Mostly good news emanates from Washington this week, but a very dark threatening subject is being ignored.
President Donald Trump continues to be a bundle of energy tweeting on different topics, but not the topic I'm most worried about. He is clearly in command of the agenda in Washington, much to the exasperation of the national media. Trump has done a stunning job of getting a preliminary agreement with Jean-Claude Juncker (chairman of the European Commission) on a free-trade zone with Europe. We have not seen the fine details of the trade agreement, so the jury is still out. However, this is great news for those of us who are basically "free traders."
We have heard a plethora of news this week: the 4.1 percent growth rate, the low unemployment rate, the possibility of Trump seeking a government shutdown over his desired border wall, a potential meeting with Putin, the possibility of another tax cut — this one administratively created without a vote in Congress — and $12 billion in proposed massive new subsidies for farmers to offset the tariff damages. In addition to his normal presidential duties, Trump also manages to fend off various critics and investigators. Whether one agrees with him, it cannot be denied he is a man of energy and steely determination. I wish I had his level of energy.
Yet amid all the vigor, tweets, meetings and speeches, still spectacularly missing is attention to the deficit.
Neither Trump nor the media nor Congress have discussed adequately the huge deficit that is continuing to balloon upward. From January through June of this year, corporate tax payments fell by a third from 2017. That was largely a result of Trump's tax cut. The administration argues that in the long run the economy will do better and more revenue will result. Many good economists disagree. So far, tax revenues are way down and the deficit is up.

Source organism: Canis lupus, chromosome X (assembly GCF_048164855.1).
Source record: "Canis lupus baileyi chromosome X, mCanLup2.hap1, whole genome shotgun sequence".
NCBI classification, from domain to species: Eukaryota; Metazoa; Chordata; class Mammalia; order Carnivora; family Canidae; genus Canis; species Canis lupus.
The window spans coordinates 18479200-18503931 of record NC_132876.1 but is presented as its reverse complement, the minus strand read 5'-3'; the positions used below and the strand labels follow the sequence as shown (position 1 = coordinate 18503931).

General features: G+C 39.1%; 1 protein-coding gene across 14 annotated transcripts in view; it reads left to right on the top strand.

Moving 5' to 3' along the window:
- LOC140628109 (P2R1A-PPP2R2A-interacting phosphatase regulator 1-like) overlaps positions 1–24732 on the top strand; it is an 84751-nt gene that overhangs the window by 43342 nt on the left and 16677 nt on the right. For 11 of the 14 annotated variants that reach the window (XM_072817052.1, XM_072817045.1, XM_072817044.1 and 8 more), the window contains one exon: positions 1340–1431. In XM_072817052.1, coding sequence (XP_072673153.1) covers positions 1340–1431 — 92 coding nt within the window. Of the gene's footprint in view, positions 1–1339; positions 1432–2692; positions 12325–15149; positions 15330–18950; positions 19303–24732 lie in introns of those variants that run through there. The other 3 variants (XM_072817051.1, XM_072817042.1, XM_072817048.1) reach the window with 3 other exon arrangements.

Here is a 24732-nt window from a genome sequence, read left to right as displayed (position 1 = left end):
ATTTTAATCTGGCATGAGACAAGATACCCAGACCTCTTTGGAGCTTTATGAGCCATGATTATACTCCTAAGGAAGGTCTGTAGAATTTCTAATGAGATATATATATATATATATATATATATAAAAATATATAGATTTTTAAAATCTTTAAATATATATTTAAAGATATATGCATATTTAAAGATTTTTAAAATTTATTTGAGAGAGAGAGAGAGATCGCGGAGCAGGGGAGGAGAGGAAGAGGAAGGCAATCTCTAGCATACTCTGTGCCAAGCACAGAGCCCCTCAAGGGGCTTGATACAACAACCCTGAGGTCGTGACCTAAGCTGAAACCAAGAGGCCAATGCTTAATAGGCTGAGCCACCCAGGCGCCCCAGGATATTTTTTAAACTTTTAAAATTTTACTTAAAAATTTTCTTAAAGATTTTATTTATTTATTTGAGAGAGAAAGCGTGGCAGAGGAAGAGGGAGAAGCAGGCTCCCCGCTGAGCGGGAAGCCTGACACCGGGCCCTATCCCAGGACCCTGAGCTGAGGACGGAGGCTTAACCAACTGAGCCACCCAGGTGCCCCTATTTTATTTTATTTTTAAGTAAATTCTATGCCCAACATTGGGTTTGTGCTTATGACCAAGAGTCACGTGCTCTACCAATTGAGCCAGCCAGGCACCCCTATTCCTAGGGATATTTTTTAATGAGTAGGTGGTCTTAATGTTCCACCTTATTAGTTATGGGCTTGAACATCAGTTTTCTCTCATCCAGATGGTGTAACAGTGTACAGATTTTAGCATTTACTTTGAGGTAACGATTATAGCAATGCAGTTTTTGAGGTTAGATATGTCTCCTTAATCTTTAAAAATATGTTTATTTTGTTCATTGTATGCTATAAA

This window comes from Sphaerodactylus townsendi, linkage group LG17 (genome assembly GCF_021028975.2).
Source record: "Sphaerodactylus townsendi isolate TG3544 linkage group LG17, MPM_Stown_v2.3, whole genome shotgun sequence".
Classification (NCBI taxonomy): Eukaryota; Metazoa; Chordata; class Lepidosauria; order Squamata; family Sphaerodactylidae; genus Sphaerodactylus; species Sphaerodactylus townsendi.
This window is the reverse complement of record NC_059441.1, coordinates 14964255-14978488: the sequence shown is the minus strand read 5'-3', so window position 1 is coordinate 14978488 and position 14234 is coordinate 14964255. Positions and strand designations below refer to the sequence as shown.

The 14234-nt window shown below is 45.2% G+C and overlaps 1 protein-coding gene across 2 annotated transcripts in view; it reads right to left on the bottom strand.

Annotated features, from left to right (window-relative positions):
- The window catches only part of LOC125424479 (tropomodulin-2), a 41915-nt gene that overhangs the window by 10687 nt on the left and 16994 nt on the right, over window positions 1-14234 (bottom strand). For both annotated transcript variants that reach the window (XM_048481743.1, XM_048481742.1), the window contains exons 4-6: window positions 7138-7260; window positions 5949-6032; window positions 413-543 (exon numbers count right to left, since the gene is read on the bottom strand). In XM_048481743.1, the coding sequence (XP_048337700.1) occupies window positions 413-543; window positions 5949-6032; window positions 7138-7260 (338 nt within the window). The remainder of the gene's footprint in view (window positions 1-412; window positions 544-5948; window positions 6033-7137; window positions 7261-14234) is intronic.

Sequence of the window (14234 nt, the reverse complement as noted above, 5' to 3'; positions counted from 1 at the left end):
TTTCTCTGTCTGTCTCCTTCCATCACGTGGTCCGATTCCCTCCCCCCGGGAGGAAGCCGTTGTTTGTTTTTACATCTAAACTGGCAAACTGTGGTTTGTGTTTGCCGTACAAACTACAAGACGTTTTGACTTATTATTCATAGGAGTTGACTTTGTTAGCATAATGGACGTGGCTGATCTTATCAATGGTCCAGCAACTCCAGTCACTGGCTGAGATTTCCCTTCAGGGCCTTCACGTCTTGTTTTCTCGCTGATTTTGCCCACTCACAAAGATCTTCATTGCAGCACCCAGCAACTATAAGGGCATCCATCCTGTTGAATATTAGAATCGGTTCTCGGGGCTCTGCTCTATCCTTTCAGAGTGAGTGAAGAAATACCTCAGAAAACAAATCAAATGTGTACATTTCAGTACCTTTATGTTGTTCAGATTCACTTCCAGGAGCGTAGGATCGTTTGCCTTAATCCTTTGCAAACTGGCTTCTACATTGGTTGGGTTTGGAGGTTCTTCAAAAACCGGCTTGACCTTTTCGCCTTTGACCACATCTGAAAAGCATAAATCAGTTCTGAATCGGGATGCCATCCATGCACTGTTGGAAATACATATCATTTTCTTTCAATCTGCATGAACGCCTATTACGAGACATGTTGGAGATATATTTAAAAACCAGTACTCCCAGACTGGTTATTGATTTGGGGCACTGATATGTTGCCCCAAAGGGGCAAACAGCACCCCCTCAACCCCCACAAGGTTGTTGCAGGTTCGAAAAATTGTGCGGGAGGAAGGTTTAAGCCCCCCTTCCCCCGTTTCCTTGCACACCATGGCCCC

Steven Mnuchin, the Treasury secretary, announced this week that the Trump administration may reduce taxes on the rich even more if it can find a legal way to do it. It is still too early to determine what the result of the Trump tax cuts will be, but it appears that it will help to raise the federal deficit to nearly $1 trillion. This could result in a classic economic train wreck.
How would this train wreck come about? It would start with the failure of an auction of U.S. bonds at the Treasury. Suddenly, no one would want to buy our bonds or invest in our debt anymore. Other countries have had failures of their debt auctions, such as Greece, but there have always been bigger economies around to bail them out. The U.S. has such a big economy that nobody would bail us out. We would have a culmination of the severest inflation and a complete collapse of the value of the dollar. Economic chaos and a multiyear depression could easily result. Severe immediate cuts in government spending and substantial tax increases would be required. That would choke our economy.
Strangely enough, Bill Clinton was the last president to balance the U.S. federal budget. He did so with the help of Newt Gingrich and other Republicans and Democrats. He also did so with the tax increase, but it laid the foundation for several years of growth, including the growth we are enjoying now.
I have been very disappointed in Trump and the congressional Republicans for the lack of concern about the deficit. Republicans are actually adding more to the deficit than Democrats lately. As I mentioned earlier, Trump proposes to add $12 billion worth of farm subsidies to offset the damage of some of his tariffs. Of course, if the farmers get $12 billion, you can be sure that there will be at least $100 billion distributed elsewhere to manufacturers and others affected. If this continues, it will result in a catastrophic economic event in our country, one that will have a wrenching effect on average people's financial lives.
I am an old-fashioned moderate Republican, having served 22 years in Congress (as a representative from 1975 to 1979 and as a senator from 1979 to 1997). I used to keep a debt-o-meter in my office to emphasize to my constituents that I kept my voting within a balanced budget. Today, constituents seem to have forgotten all about the deficit.
So, in the wake of Trump's remarkable ability to address countless subjects simultaneously, there is one thing he, Congress, the media and the country are overlooking — that is the growing federal deficit. I fear it will catch up to us all with a vengeance.